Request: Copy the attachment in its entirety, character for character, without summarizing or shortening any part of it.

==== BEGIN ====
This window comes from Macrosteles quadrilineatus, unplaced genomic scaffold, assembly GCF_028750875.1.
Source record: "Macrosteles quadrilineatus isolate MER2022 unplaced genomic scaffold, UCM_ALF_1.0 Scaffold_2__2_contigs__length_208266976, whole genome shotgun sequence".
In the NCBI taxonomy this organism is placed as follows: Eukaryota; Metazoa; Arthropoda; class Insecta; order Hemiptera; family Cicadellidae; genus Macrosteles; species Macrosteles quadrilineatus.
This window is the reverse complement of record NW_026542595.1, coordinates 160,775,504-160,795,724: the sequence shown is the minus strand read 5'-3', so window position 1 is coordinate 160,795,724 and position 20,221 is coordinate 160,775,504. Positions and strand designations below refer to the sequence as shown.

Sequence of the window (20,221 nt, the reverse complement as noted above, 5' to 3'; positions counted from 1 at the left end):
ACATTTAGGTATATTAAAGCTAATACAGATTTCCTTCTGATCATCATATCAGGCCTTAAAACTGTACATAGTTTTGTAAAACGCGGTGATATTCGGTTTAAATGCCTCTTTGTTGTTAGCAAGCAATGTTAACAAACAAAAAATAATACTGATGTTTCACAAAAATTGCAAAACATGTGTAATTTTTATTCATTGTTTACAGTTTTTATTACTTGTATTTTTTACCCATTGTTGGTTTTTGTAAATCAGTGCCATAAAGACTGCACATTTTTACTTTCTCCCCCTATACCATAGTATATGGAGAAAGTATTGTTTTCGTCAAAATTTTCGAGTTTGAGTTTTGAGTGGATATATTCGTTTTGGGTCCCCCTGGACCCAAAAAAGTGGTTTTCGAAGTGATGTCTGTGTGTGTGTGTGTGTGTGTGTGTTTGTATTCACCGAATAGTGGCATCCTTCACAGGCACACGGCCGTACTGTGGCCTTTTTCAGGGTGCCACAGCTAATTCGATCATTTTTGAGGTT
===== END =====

This window comes from Macrosteles quadrilineatus, unplaced genomic scaffold, assembly GCF_028750875.1.
Source record: "Macrosteles quadrilineatus isolate MER2022 unplaced genomic scaffold, UCM_ALF_1.0 Scaffold_2__2_contigs__length_208266976, whole genome shotgun sequence".
In the NCBI taxonomy this organism is placed as follows: Eukaryota; Metazoa; Arthropoda; class Insecta; order Hemiptera; family Cicadellidae; genus Macrosteles; species Macrosteles quadrilineatus.
This window is the reverse complement of record NW_026542595.1, coordinates 160,775,504-160,795,724: the sequence shown is the minus strand read 5'-3', so window position 1 is coordinate 160,795,724 and position 20,221 is coordinate 160,775,504. Positions and strand designations below refer to the sequence as shown.

Sequence of the window (20,221 nt, the reverse complement as noted above, 5' to 3'; positions counted from 1 at the left end):
ACATTTAGGTATATTAAAGCTAATACAGATTTCCTTCTGATCATCATATCAGGCCTTAAAACTGTACATAGTTTTGTAAAACGCGGTGATATTCGGTTTAAATGCCTCTTTGTTGTTAGCAAGCAATGTTAACAAACAAAAAATAATACTGATGTTTCACAAAAATTGCAAAACATGTGTAATTTTTATTCATTGTTTACAGTTTTTATTACTTGTATTTTTTACCCATTGTTGGTTTTTGTAAATCAGTGCCATAAAGACTGCACATTTTTACTTTCTCCCCCTATACCATAGTATATGGAGAAAGTATTGTTTTCGTCAAAATTTTCGAGTTTGAGTTTTGAGTGGATATATTCGTTTTGGGTCCCCCTGGACCCAAAAAAGTGGTTTTCGAAGTGATGTCTGTGTGTGTGTGTGTGTGTGTGTGTTTGTATTCACCGAATAGTGGCATCCTTCACAGGCACACGGCCGTACTGTGGCCTTTTTCAGGGTGCCACAGCTAATTCGATCATTTTTGAGGTT